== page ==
“If 2023 was the year of transition as organizations grappled with a ‘poly-crisis’, 2024 is shaping up to be the year of action. With an acceptance that the costs of doing business are unlikely to fall to pre-pandemic levels, we’re seeing a shift in how CEOs approach business transformation, balancing optimism with pragmatism and focusing on efficiency and cost management.”, Oraphun adds.

Geopolitical risks take center-stage in bumper year for elections

With over half of the world’s population going to the voting booth over the next 12 months, CEOs are acutely aware of geopolitical risks and the potential business impact. Over three-quarters of those surveyed (78%) are worried about the potential rise of populist movements to increase geopolitical uncertainty and create business challenges. Seventy-six percent of respondents were also concerned about the political misuse of AI in major 2024 elections.

While many CEOs feel confident about their organization’s ability to integrate geopolitical turbulence into their decision-making, nearly half (48%) of respondents believe there is room for improvement in their defined and active processes for managing geopolitical risks. In fact, 98% of CEOs and PE leaders surveyed are having to make alterations to their investment plans including exiting certain businesses (32% of CEO respondents and 38% of PE respondents) or delaying a planned investment (42% of CEO respondents and 32% of PE respondents).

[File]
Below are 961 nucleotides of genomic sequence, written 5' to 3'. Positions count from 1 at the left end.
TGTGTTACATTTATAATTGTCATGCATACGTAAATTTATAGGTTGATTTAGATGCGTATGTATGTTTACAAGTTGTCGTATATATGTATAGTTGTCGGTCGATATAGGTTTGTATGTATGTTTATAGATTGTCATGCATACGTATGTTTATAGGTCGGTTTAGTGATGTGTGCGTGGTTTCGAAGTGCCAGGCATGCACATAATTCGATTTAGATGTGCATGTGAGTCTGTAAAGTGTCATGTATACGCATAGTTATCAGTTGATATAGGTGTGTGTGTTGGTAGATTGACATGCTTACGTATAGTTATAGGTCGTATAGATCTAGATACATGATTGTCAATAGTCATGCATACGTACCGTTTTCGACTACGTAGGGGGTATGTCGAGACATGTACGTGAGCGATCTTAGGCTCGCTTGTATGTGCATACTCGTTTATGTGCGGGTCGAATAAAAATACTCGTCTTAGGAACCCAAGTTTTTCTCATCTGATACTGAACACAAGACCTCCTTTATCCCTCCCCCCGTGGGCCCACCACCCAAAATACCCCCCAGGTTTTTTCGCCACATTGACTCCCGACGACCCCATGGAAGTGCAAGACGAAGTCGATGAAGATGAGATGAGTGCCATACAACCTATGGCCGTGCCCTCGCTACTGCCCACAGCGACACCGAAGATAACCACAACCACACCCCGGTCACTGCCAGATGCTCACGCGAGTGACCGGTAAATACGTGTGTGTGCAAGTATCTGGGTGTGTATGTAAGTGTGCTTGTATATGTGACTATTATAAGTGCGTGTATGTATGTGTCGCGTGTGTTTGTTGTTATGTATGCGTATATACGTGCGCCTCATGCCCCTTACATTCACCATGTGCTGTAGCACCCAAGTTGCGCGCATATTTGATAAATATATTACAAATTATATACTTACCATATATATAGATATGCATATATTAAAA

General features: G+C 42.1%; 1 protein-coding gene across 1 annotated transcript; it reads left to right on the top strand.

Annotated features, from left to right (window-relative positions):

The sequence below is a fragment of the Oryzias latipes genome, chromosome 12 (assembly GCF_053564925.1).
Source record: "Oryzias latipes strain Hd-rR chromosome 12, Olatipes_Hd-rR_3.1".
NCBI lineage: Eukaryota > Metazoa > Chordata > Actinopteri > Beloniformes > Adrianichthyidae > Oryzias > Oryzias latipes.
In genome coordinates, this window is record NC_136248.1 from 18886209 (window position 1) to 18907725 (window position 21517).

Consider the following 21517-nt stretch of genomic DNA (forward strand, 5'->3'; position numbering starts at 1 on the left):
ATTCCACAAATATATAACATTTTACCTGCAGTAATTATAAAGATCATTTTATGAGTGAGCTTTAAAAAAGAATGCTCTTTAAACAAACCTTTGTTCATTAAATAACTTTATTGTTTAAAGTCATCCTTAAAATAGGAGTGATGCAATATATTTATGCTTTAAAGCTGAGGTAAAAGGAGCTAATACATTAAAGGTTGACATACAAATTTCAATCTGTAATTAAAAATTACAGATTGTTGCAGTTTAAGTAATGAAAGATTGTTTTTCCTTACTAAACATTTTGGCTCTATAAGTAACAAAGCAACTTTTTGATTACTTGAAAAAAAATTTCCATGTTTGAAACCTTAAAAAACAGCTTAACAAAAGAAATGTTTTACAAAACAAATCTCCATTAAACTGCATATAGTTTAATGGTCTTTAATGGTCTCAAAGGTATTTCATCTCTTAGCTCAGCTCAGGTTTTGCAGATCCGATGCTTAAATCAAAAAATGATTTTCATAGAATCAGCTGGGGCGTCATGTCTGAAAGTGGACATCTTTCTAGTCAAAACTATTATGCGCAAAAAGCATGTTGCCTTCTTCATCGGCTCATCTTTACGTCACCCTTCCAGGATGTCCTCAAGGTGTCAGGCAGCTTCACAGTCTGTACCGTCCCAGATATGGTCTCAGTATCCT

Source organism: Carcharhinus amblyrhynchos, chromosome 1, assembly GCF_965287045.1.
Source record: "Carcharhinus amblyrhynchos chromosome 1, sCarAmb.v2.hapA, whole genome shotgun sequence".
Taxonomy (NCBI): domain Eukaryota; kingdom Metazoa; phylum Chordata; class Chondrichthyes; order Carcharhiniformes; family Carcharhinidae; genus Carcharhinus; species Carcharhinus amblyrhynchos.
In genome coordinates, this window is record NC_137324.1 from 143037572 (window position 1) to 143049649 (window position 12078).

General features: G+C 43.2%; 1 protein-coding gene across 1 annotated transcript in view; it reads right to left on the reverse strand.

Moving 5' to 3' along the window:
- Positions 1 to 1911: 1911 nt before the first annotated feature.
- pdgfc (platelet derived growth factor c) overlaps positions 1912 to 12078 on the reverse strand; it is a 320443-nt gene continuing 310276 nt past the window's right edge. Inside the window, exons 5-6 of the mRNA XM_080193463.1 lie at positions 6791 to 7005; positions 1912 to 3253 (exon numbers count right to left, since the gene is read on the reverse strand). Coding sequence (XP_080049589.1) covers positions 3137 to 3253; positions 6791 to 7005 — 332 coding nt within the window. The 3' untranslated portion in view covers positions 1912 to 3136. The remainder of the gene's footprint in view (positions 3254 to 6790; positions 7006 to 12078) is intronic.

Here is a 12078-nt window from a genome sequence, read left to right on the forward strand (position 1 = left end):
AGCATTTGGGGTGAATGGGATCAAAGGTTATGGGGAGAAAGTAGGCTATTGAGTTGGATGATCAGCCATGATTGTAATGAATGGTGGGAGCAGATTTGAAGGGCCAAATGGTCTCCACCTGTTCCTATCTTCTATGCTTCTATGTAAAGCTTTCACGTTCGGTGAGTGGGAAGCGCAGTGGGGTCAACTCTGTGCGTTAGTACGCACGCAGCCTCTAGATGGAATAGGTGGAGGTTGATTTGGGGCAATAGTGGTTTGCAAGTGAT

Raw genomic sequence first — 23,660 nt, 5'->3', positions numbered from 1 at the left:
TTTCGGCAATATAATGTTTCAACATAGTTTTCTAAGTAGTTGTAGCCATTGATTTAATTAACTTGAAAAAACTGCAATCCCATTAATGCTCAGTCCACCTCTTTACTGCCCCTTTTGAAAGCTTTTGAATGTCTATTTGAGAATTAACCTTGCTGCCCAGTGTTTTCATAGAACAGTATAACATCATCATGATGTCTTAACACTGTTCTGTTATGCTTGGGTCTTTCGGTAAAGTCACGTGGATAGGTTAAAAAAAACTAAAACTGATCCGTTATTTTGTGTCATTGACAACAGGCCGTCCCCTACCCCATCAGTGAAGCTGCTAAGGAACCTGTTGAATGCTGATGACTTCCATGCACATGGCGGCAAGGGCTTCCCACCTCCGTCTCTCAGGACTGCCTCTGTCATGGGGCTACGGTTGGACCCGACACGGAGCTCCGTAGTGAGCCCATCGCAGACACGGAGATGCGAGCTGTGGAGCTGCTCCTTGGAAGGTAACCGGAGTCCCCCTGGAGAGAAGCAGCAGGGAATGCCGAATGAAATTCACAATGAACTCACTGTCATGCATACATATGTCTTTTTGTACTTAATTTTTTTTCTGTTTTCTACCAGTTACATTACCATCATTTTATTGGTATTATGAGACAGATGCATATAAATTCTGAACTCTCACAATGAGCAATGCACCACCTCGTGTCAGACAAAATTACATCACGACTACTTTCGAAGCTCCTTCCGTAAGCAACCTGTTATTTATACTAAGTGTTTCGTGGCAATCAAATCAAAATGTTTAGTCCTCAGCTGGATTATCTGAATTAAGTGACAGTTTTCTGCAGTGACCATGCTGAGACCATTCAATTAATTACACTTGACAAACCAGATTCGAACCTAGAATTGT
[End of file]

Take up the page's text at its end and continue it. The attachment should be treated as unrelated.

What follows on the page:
“The influence of the political world on the corporate world is as strong as ever. CEOs are well aware of the need to integrate geopolitical turbulence in their strategic plans. However, with election super-cycle within the next 12 months, this creates political uncertainty and business challenges (both direct and indirect) for companies in many countries. With many still unsure about their relevant risk management processes, now it is the time to revisit and refine strategies to navigate through a volatile geopolitical landscape.”, Oraphun concludes.